I'm new here so please be gentle with me. :) I've been a comic book reader for most of my 44 years and a TV sitcom writer for almost half my life. Later this year, I'm launching a publishing company that mixes my experience in comedy with my love of comics. It's called Sitcomics and the build-up to launch continues to be both exhilarating and terrifying!
Though I don't hate modern comics, I'm definitely in the camp that fondly remembers the way comics were made before the direct market took over the business. I want my books to reflect that Silver/Bronze Age sense of fun while remaining firmly in the 21st Century. Among my eight initial titles are four super-hero comics that take place within a shared universe.
Artists on board include industry vets like Ron Frenz, Sal Buscema (who drew the above pin-up), Tom Richmond (MAD Magazine), Jeff Shultz (Archie), Joe Rubinstein, Craig Rousseau and many other.
From reading other discussions here, it's clear that most of you are extremely knowledgeable about the comics industry and I'd love to get any feedback on certain things I'm planning to do to help my comics stand out in a very crowded marketplace. Please understand I'm not selling anything - my books won't even be on sale for another six months. This is just a request for honest opinions, specifically about the super-hero line of titles and the way I'm producing them.
Here's an example:
I personally feel decompressed storytelling is a big reason why the many fans of Marvel's movies haven't migrated en masse to the comics that inspired them. I mean, imagine being asked to pay four dollars to see the first twenty minutes of the Avengers movie and then being told you must do the same thing every month for six months in order to see the whole movie. Nobody in their right mind would go for this and yet comic publishers have no problem asking their readers to do exactly that month after month. As a result, anyone with a casual interest in Marvel's characters who throws down four bucks for a random issue, soon realizes this is not a satisfying experience and wisely spends their next four dollars on some other form of entertainment.
In light of this, all the books I'm publishing will be 64 page quarterlies, costing $5.99 each.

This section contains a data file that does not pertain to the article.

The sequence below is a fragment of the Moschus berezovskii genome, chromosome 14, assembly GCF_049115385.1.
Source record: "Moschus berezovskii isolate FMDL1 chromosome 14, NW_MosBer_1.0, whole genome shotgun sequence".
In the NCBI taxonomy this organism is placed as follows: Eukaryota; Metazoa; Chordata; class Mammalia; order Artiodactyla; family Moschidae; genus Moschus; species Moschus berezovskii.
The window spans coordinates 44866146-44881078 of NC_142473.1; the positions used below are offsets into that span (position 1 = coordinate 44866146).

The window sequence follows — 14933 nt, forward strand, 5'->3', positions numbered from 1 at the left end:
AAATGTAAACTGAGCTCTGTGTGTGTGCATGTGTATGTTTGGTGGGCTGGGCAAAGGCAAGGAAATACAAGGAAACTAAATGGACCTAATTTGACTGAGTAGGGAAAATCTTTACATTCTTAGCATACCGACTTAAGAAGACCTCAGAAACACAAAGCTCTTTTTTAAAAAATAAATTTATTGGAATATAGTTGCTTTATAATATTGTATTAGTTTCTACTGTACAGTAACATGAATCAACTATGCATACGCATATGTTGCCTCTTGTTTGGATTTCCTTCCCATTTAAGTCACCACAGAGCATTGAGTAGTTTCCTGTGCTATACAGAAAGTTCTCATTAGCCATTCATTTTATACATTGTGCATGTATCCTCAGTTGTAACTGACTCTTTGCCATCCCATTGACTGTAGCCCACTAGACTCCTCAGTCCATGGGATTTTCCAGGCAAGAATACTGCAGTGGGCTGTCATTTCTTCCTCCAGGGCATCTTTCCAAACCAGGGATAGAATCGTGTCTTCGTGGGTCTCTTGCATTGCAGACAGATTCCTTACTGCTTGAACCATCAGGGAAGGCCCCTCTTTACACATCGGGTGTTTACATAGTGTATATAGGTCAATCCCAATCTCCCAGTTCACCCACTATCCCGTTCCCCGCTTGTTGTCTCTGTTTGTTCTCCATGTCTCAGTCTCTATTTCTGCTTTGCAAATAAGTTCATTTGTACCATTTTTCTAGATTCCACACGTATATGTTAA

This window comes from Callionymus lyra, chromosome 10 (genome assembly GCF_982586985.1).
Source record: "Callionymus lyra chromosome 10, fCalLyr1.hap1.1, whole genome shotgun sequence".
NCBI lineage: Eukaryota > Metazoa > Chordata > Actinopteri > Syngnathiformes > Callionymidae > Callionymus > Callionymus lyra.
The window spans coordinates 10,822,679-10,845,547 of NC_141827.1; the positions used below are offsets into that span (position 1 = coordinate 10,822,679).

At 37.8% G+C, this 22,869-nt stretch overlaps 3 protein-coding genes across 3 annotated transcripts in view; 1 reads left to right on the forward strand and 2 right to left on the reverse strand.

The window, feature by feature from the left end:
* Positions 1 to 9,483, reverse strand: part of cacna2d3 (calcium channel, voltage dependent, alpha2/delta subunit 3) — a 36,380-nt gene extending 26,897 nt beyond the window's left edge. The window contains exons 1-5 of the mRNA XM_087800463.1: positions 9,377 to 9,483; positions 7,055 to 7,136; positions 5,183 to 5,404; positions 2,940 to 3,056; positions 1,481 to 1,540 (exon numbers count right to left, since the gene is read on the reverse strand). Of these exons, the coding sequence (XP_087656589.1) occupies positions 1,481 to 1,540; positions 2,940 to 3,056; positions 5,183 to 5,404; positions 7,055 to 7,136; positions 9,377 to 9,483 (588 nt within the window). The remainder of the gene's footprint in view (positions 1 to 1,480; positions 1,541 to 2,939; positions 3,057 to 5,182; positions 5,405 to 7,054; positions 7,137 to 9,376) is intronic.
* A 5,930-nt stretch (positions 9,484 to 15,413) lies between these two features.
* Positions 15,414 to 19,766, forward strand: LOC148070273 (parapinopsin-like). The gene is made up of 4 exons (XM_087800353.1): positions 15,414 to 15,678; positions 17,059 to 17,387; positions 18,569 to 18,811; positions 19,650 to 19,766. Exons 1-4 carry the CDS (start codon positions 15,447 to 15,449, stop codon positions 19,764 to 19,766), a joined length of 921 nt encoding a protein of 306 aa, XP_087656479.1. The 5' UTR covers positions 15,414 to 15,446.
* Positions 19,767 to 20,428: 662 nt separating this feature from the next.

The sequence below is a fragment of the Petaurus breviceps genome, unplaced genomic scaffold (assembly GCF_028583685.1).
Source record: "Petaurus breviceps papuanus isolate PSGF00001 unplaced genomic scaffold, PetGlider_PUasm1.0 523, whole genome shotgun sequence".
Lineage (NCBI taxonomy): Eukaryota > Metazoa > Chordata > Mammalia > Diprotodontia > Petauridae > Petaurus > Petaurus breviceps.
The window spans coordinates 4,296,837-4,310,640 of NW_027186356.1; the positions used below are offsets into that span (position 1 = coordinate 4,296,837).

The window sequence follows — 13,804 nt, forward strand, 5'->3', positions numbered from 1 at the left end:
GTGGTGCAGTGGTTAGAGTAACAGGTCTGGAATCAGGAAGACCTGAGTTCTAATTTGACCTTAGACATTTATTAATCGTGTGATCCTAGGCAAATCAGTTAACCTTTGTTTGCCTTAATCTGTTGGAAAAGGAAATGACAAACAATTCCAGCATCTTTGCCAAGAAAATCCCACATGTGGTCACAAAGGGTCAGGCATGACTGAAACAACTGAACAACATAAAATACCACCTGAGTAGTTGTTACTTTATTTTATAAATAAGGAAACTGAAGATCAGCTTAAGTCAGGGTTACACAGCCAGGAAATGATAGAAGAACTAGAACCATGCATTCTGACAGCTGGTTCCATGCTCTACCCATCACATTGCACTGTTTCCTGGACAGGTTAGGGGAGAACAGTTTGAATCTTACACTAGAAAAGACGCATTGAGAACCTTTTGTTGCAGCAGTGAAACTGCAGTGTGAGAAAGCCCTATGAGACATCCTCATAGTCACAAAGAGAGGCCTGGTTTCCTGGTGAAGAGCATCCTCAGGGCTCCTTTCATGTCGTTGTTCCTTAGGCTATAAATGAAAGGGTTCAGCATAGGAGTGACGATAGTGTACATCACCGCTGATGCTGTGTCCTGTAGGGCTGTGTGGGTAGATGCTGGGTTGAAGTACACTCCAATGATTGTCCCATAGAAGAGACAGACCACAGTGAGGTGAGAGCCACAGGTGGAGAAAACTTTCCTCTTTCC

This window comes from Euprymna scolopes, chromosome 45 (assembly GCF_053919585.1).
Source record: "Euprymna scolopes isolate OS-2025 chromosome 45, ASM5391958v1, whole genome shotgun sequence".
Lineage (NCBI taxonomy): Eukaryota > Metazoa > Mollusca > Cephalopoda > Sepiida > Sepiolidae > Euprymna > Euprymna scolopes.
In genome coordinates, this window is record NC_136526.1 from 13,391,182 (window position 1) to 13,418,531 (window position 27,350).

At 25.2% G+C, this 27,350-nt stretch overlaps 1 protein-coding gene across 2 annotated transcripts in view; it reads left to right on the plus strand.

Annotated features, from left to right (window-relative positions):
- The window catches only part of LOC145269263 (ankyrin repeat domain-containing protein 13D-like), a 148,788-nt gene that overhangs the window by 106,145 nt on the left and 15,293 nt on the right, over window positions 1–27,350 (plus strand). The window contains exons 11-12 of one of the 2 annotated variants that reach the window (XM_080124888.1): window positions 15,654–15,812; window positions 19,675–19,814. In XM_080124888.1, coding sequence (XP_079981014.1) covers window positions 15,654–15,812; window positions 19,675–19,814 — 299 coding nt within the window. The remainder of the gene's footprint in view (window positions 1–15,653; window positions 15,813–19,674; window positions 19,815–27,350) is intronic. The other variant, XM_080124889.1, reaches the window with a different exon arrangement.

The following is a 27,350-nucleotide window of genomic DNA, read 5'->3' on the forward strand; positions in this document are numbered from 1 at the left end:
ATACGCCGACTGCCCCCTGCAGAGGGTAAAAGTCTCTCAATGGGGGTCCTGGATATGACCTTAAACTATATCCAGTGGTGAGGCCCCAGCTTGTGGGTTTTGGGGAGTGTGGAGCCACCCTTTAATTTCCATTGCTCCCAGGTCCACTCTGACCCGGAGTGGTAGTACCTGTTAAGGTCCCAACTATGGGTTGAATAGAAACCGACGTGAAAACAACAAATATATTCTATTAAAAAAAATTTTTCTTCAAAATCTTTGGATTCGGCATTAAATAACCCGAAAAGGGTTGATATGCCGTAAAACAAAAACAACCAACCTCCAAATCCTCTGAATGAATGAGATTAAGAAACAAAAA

Each will contain a single, self-contained story broken into three, 17-20 page chapters. Yes, there will be cliffhangers at the end of each chapter but you won't have to wait 30 days to find out what happens next. The idea is that Sitcomics will look and feel like a comic book, but read like a trade.
Alright that's just one of many things I'm planning to do differently from the industry's conventional wisdom. So what do you think? Is the page count too high? Does that price seem too high? If anyone has strong opinions positive or negative, I'd love to hear them.
Thanks and have a great day!
--Darin Henry --
I occasionally contribute to our regional SF zine/website, Sidetrekked. I have missed the deadline for the next issue, but if you think it worth your time, I could do some kind of profile or interview for the next next issue. If this interests you, send me a message, and I'll see what I can do.
At least one of the local comic shop owners reads it regularly.
Best of luck. This sounds like a fascinating undertaking, and I hope you succeed.
Of course. I’ll message you. Thanks.
That’s excellent. Email sent. Thank you!
Captain Comics said:
Howdy, Darin! So glad to see the big day is coming! (For print, anyway.)
Would you be interested in doing an interview for my Tribune column? I'm just talking 5-10 questions, which we can do via email. We can do it any time, and I'll file close to the August release.
If you're interested, shoot me an email at email@example.com. And if you can think of any other way I can help, let me know.